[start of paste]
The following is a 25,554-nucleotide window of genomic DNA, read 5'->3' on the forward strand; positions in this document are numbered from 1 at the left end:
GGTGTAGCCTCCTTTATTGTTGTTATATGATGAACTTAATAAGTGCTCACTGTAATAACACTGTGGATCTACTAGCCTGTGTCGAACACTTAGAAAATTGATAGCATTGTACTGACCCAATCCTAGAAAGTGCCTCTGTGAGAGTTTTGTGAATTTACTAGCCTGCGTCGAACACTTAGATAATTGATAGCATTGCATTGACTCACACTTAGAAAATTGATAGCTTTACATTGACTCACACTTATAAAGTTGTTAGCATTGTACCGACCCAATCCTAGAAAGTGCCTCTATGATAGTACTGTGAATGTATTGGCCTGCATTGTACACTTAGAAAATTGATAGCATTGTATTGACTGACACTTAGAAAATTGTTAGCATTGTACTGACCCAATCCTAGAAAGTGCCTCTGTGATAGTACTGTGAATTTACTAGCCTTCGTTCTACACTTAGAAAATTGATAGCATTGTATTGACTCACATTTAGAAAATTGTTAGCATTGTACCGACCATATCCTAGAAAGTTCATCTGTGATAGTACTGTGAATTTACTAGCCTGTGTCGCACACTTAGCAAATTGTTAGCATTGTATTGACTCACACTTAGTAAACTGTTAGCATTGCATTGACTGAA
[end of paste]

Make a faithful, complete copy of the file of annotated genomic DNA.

The following is a 25,554-nucleotide window of genomic DNA, read 5'->3' on the forward strand; positions in this document are numbered from 1 at the left end:
GGTGTAGCCTCCTTTATTGTTGTTATATGATGAACTTAATAAGTGCTCACTGTAATAACACTGTGGATCTACTAGCCTGTGTCGAACACTTAGAAAATTGATAGCATTGTACTGACCCAATCCTAGAAAGTGCCTCTGTGAGAGTTTTGTGAATTTACTAGCCTGCGTCGAACACTTAGATAATTGATAGCATTGCATTGACTCACACTTAGAAAATTGATAGCTTTACATTGACTCACACTTATAAAGTTGTTAGCATTGTACCGACCCAATCCTAGAAAGTGCCTCTATGATAGTACTGTGAATGTATTGGCCTGCATTGTACACTTAGAAAATTGATAGCATTGTATTGACTGACACTTAGAAAATTGTTAGCATTGTACTGACCCAATCCTAGAAAGTGCCTCTGTGATAGTACTGTGAATTTACTAGCCTTCGTTCTACACTTAGAAAATTGATAGCATTGTATTGACTCACATTTAGAAAATTGTTAGCATTGTACCGACCATATCCTAGAAAGTTCATCTGTGATAGTACTGTGAATTTACTAGCCTGTGTCGCACACTTAGCAAATTGTTAGCATTGTATTGACTCACACTTAGTAAACTGTTAGCATTGCATTGACTGAA